Monday, December 21, 2016
A number of years ago, I was blessed to attend a six-day silent retreat. It was a new experience. The very idea seemed foreign and unreal.
I had been working hard at the school. As a result of being on the move all day, and cheap, poorly fitting shoes, my feet had become quite painful. So much so that, as I stepped out of the car after driving the hour to the retreat centre, I noticed just how sore they really were. I hobbled to the register.
And so, reluctantly, I gave attention to my feet. For two days I barely walked anywhere further than the meal room. I elevated them, massaged them, and generally gave them space to rest.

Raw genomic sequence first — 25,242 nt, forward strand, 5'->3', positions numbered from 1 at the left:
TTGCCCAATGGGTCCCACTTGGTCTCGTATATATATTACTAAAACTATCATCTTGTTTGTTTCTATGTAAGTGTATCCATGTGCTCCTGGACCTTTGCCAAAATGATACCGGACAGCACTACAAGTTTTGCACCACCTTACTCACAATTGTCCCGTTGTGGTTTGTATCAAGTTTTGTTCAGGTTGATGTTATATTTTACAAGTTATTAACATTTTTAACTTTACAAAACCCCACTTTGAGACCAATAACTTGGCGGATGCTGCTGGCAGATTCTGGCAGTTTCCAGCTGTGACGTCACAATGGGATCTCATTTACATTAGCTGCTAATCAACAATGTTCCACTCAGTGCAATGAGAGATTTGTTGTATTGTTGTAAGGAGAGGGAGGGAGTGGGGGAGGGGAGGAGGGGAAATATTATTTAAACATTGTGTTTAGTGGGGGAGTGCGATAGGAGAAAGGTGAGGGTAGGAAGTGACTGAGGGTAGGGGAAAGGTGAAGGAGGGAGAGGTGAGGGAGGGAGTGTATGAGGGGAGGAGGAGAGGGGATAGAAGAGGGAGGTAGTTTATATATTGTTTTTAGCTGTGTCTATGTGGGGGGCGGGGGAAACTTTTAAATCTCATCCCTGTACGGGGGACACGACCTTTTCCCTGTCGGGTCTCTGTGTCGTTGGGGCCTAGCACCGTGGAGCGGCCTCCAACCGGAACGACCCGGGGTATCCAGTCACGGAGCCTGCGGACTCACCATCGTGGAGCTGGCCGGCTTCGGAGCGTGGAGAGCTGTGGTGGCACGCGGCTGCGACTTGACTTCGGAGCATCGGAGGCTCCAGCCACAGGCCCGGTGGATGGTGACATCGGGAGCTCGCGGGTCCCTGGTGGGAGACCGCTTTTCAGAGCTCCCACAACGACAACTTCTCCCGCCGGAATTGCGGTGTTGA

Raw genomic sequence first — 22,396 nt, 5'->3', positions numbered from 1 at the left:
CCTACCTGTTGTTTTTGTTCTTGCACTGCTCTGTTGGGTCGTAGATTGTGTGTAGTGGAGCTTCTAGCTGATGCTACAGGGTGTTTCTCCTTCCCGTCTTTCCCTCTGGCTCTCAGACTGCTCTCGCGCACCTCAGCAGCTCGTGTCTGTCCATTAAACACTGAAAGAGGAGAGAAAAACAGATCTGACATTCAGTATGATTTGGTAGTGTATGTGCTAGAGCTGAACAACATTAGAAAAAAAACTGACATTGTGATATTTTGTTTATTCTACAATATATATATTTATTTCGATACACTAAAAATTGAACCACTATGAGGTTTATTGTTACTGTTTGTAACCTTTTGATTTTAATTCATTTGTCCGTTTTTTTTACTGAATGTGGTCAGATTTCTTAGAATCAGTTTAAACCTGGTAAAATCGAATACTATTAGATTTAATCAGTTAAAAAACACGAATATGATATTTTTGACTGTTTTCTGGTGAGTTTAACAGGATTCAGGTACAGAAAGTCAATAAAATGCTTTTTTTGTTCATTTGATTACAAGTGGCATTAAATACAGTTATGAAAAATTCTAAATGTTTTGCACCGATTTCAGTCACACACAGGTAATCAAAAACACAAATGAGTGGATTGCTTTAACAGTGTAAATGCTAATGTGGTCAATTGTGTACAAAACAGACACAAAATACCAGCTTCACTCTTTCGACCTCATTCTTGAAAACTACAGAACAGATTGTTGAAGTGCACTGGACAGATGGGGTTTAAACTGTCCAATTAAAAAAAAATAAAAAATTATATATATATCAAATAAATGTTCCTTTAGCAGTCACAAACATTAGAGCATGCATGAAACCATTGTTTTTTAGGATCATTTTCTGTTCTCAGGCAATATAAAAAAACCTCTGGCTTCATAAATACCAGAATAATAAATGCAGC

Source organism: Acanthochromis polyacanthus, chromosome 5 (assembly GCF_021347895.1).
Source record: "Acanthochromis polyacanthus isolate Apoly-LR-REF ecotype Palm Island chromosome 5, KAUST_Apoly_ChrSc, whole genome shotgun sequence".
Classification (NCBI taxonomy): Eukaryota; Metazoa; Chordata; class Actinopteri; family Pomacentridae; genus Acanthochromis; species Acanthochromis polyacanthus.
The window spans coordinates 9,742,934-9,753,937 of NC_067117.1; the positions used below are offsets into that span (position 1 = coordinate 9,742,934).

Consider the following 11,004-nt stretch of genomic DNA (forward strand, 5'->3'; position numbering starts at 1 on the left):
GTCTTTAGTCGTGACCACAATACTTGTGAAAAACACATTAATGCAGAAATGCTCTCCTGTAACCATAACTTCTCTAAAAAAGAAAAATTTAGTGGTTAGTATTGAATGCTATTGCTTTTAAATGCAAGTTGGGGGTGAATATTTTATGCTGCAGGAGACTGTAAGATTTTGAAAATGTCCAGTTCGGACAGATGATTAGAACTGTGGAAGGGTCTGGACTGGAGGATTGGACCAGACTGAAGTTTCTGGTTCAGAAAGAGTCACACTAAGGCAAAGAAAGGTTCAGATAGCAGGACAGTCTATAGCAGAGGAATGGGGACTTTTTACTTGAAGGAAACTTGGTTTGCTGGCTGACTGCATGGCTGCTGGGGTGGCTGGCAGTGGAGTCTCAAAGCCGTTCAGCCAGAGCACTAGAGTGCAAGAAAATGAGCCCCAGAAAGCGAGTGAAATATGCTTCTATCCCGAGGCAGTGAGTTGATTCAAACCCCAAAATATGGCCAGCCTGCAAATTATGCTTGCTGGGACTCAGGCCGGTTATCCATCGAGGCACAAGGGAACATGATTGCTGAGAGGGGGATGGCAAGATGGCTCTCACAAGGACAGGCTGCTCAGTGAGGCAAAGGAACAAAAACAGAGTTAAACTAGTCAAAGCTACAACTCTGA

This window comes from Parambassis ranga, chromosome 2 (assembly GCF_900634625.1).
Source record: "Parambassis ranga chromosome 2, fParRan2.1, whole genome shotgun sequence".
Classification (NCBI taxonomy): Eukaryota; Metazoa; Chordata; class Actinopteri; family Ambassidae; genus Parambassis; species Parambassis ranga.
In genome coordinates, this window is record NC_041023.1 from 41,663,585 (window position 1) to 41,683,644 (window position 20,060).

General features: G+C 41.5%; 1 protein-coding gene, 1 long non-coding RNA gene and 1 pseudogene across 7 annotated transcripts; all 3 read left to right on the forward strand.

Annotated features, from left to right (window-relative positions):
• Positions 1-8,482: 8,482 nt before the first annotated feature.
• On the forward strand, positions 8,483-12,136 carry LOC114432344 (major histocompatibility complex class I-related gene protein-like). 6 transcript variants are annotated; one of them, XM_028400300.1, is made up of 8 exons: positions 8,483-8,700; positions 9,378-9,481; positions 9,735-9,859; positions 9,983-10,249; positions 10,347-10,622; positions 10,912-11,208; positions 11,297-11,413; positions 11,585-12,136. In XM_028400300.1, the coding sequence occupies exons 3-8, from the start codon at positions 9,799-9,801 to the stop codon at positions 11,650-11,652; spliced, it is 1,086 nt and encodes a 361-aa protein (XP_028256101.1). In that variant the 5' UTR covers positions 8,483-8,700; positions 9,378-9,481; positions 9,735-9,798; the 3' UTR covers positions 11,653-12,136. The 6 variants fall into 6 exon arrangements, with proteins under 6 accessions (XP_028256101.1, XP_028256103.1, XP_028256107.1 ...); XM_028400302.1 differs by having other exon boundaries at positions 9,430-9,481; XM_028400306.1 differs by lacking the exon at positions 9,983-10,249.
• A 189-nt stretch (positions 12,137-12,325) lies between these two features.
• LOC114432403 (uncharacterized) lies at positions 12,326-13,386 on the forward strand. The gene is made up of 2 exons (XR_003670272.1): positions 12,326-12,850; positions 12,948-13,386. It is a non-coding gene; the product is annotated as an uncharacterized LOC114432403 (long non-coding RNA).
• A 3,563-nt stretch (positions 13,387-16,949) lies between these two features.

And they began to heal.
So much so that by the third day I took a short walk. I did the same on the fourth and fifth days – each time walking a little further. On the final day I ran for the first time in six months.
The experience has become something of a parable for me. It reminds me that the first step to healing is often the acknowledgment of pain.
Christmas is a time of great hope and blessing from heaven. Wishes of joy, peace, and love are entirely appropriate for this God-with-us season.
What is not appropriate, however, is the denial of other emotions: fear, grief, sadness. Jesus has come, but our world is still at war; people go without; life remains uncertain. At this time we can longingly remember better days. Pain can be heightened by celebration.
And so a ‘Blue Christmas’ service begins to make sense to us. Today we gather, before the God who came, in courageous, faith-filled acknowledgement, that on this side of eternity, all is not well.
And who knows what God might do with such a grounded, honest, and hopeful trust?